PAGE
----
Published November 6, 2015
PORTLAND, OREGON – adidas announced that they will leading a nationwide initiative to provide financial assistance to schools wanting to remove harmful and stereotypical Native imagery and symbolism from their logos and mascots. They will also be a founding member of a new coalition led effort to find viable solutions in the handling the cultural misappropriation of native identities, culture and imagery through the use of Native mascots.
“Sports have the power to change lives,” said Eric Liedtke, adidas Group executive board member. “Sports give young people limitless potential. Young athletes have hope, they have desire and they have a will to win. Importantly, sports must be inclusive. Today, we are harnessing the influence of sports in our culture to lead change for our communities. adidas is proud to provide a pathway for high schools and communities who want to create new identities.”
Several studies, including a study by the American Psychological Association, conclude that the exposure of native youth to stereotypes and Native mascots is severely damaging to their self-esteem and affects the way that they view their identities. These studies have also shown that the use of Native Mascots negatively impact the way that native youth are viewed and treated by their peers; their performance and behavior in the classroom.
There are around 2,000 high schools left in the U.S. that still use racially degrading names and mascots, but advocates across the nation have been diligently working to reduce those numbers.
Sarah Adams Cornell, Activist-in-Residence at the OU Center for Social Justice, is one of those advocates and played a crucial role in changing the R-dskin name and mascot of Capitol High School in Oklahoma City.
“I’m encouraged to know that Adidas is joining a growing number of businesses that support ethical treatment of all people, especially our children. Their decision to financially support schools who move away from harmful Native American mascots is a great example of businesses supporting positive change within our communities,” she said when asked about the adidas’ initiative. “These racist mascots have a profound impact in the lives of our children. As a Native parent, I see it in my home. adidas’ contribution will have a great and lasting impact on, not only our Native children, but all children.”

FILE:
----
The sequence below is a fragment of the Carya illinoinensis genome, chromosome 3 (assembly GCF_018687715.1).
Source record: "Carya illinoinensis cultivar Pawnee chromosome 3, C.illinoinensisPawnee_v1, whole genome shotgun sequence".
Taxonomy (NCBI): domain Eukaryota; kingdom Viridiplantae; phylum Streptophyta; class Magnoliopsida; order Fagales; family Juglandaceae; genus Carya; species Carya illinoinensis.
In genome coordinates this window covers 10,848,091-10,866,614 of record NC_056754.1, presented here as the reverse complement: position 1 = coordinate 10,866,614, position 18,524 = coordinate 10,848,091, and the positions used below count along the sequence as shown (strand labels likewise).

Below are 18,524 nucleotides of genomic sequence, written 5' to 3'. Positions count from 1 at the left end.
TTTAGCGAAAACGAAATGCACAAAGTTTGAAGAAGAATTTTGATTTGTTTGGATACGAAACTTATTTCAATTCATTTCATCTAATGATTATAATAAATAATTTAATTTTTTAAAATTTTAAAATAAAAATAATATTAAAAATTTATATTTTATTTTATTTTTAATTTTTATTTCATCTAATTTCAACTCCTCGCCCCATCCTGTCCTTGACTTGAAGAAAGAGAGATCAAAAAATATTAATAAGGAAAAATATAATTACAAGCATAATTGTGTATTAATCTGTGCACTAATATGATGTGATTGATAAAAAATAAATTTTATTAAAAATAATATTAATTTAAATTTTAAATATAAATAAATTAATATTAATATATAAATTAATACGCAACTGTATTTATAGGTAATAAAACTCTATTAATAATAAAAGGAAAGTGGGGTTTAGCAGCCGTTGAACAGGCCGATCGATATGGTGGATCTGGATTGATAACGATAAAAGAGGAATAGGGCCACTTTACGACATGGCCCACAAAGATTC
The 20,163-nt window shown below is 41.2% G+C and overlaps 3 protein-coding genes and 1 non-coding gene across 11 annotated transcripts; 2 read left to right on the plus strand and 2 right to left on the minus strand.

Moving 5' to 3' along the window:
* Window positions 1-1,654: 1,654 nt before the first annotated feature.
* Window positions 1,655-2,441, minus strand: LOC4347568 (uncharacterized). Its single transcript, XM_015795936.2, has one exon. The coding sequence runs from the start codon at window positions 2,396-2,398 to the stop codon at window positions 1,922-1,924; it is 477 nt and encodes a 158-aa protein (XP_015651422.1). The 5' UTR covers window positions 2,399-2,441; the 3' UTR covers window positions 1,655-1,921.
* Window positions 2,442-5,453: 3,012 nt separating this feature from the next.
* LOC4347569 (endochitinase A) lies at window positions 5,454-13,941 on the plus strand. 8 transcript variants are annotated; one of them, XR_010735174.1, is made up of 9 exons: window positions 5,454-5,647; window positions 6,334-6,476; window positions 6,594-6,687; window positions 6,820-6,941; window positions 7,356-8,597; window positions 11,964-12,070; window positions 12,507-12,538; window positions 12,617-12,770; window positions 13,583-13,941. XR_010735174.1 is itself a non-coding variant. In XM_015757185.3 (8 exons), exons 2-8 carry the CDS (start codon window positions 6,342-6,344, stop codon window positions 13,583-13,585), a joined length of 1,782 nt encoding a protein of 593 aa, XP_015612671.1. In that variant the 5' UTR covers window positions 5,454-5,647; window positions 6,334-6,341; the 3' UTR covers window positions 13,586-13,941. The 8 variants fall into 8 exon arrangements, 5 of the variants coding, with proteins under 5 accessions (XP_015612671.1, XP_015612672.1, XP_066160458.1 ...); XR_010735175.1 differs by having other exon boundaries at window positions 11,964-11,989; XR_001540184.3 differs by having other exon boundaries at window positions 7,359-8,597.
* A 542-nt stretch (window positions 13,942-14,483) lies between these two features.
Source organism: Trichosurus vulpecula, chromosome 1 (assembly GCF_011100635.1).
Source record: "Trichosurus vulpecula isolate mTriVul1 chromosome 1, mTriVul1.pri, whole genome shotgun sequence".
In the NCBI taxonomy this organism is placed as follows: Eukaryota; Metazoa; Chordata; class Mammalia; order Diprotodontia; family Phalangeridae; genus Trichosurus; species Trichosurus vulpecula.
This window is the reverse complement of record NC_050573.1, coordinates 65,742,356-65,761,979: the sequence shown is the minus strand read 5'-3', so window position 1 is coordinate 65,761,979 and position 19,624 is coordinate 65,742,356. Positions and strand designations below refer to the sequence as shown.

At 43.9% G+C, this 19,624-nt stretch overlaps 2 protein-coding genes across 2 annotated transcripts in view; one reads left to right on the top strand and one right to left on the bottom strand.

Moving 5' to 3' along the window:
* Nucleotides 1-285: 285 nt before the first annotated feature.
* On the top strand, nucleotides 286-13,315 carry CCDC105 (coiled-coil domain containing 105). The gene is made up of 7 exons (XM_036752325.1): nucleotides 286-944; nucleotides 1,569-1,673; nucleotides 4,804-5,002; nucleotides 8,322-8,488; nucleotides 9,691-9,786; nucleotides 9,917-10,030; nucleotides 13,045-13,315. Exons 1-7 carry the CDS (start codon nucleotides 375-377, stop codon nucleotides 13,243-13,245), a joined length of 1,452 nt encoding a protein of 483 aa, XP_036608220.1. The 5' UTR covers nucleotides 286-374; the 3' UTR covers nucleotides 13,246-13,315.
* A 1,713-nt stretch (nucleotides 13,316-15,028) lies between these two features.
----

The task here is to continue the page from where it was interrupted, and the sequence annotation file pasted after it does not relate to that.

Maggie Hundley, a founding board member of the non-profit <a href=”http://www.notyourmascots.org”>Not Your Mascots</a>, said, “I’m so happy that Adidas has announced their support for an end to racist mascots, team names, monikers and logos in school level sports. This sends a clear message to educators, coaches, students and the public that the self esteem and identity of Native youth is more important than a caricature or stereotype.
In their press release, Mark King, president of adidas Group North America, also stressed the importance of identity and inclusivity in schools.
“High school social identities are central to the lives of young athletes, so it’s important to create a climate that feels open to everyone who wants to compete. But the issue is much bigger. These social identities affect the whole student body and, really, entire communities. In many cities across our nation, the high school and its sports teams take center stage in the community and the mascot and team names become an everyday rallying cry.”